FREE SHIPPING on all orders over $25!

Tag Archives: Rev. Paul Osumi

  • Personal Experiences on Pearl Harbor Day

    Several titles from Watermark Publishing and Legacy Isle Publishing chronicle the personal experiences of those who lived through the bombing of Pearl Harbor. Four selections have been excerpted below from a range of individuals: a young haole-Hawaiian lawyer who would become a U.S. District Court Chief Judge; a Christian minister of Japanese descent arrested after the bombing; a young girl living in a tiny Big Island village; and a Japanese-American ROTC college student who volunteered for service with the 442nd Regimental Combat Team.

    Samuel P. King, Judge Sam King: A Memoir

    Born in China and raised in the Territory of Hawai‘i, Samuel Pailthorpe King was the part-Hawaiian son of the territorial Governor Samuel Wilder King, a grandson of the minister of the interior of the former Republic of Hawai‘i and a great-grandson of a Supreme Court justice of the former kingdom of Hawai‘i. King passed away on December 7, 2010.

    From Chapter Five, “The War Years”:

    When the Japanese attacked Pearl Harbor on the morning of December 7, 1941, I was asleep in Honolulu. I was a relatively new lawyer and was living at the Mānoa home of my Uncle Bill, Dad’s younger brother. My cousin Billy came in my room and said, “Sunny, Sunny. They’re doing maneuvers. Let’s go take a look.” My childhood nickname was “Sunny Bunny,” because of my optimistic nature, I suppose.

    I jumped out of bed and got dressed. That’s when a neighbor yelled, “Turn on your radio! Turn on your radio! The Japanese are attacking!”

    On the radio we heard Webley Edwards say the famous line, “The Rising Sun has been sighted on the wingtips.” The authorities came on and said, “Stay home. Don’t go parading around, making things worse.”

    We could see airplanes from our house, but the attack didn’t last all that long—maybe an hour and a half.

    Norman H. Osumi, Today’s Thought —Rev. Paul S. Osumi: The Man and His Message

    A Christian minister, Rev. Paul Osumi was interned for the remainder of World War II at three different detention and internment camps following the bombing of Pearl Harbor. After his release and return to Hawai‘i, he ministered at several churches throughout the state. For more than 35 years, he inspired generations of readers with his daily newspaper column, “Today’s Thought.” His son, Norman H. Osumi, is a retired banker who has spent the past decade researching his father's life and ministry to complete this book.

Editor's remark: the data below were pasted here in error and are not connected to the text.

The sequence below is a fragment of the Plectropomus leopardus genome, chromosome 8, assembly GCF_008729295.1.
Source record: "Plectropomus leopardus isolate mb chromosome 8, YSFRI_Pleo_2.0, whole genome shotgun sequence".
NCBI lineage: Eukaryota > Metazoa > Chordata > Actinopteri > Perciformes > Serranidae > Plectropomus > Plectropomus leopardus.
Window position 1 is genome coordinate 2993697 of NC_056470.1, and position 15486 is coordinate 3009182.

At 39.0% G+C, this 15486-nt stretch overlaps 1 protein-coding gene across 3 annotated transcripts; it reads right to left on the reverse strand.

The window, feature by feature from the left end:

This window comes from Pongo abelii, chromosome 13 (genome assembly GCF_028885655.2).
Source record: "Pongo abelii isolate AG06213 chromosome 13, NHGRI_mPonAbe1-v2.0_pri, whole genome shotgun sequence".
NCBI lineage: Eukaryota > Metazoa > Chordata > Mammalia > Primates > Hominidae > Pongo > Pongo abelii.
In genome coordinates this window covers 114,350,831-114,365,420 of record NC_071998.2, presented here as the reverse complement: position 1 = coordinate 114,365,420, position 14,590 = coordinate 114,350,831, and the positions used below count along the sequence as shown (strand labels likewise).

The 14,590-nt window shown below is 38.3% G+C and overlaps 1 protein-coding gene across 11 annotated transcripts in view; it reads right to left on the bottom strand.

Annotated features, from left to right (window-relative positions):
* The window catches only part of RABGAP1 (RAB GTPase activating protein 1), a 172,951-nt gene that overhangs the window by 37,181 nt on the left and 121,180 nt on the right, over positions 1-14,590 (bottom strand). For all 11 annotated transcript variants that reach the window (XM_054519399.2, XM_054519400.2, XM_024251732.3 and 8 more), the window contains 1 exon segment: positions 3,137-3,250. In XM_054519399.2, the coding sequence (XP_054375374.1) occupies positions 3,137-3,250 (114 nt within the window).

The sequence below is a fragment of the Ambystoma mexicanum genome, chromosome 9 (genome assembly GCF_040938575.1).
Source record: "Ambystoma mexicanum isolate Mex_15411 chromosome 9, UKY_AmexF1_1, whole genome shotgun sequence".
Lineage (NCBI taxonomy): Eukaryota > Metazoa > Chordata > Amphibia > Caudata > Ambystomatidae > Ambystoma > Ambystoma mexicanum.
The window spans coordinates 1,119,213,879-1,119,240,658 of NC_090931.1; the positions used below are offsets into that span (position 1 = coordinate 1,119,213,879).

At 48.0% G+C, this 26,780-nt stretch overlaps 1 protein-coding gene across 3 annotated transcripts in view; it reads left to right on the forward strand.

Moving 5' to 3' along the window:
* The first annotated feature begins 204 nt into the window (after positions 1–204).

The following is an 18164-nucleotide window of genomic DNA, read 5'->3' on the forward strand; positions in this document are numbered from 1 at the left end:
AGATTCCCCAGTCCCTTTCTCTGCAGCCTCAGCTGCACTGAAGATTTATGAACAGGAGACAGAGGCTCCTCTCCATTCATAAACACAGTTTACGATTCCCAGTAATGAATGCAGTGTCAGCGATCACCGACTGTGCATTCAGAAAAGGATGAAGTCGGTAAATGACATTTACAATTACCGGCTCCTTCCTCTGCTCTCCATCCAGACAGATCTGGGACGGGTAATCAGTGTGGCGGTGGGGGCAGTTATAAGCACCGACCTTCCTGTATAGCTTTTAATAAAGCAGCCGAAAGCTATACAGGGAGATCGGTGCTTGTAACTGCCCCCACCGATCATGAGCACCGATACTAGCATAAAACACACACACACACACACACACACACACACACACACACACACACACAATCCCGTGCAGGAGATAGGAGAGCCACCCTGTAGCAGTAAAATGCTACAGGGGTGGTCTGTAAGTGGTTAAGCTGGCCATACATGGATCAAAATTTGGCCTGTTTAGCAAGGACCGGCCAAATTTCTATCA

From Chapter Three, “Arrest After Pearl Harbor”:

    It changed my father’s and our family’s lives forever when the United States declared war on Japan following the December 7, 1941 attack on Pearl Harbor. Father talked very little about what happened to him after the war started. I can only imagine what he went through as a 36-year-old Christian minister with a young family.

    The Secretary of War issued a warrant of arrest for Father on the same day Pearl Harbor was attacked. It read:

    YOU ARE HEREBY COMMANDED to take the body of PAUL SUTEKICHI OSUMI alias SUTEKICHI OKADA on suspicion of being an alien enemy of the United States, and to detain said person pending final action by the Commanding General, Hawaiian Department, United States Army. This Warrant of Arrest is issued under the authority of the Secretary of War of the United States by his delegated agent this 7 day of December, 1941.

    Many thoughts go through my mind when I read this. First, Father was never known by the alias “Sutekichi Okada” in any of the documents I have in my possession. Sometimes I wonder if the government arrested the wrong person.

    Frances H. Kakuagwa, Kapoho: Memoir of a Modern Pompeii

    Born and raised in the village of Kapoho on the Big Island of Hawai‘i, Frances H. Kakugawa is an author of ten books who has received numerous awards from literary and family caregiving organizations. A retired educator, she currently gives lectures, workshops and readings to schools and community groups nationwide on the subjects of caregiving, teaching, writing and poetry.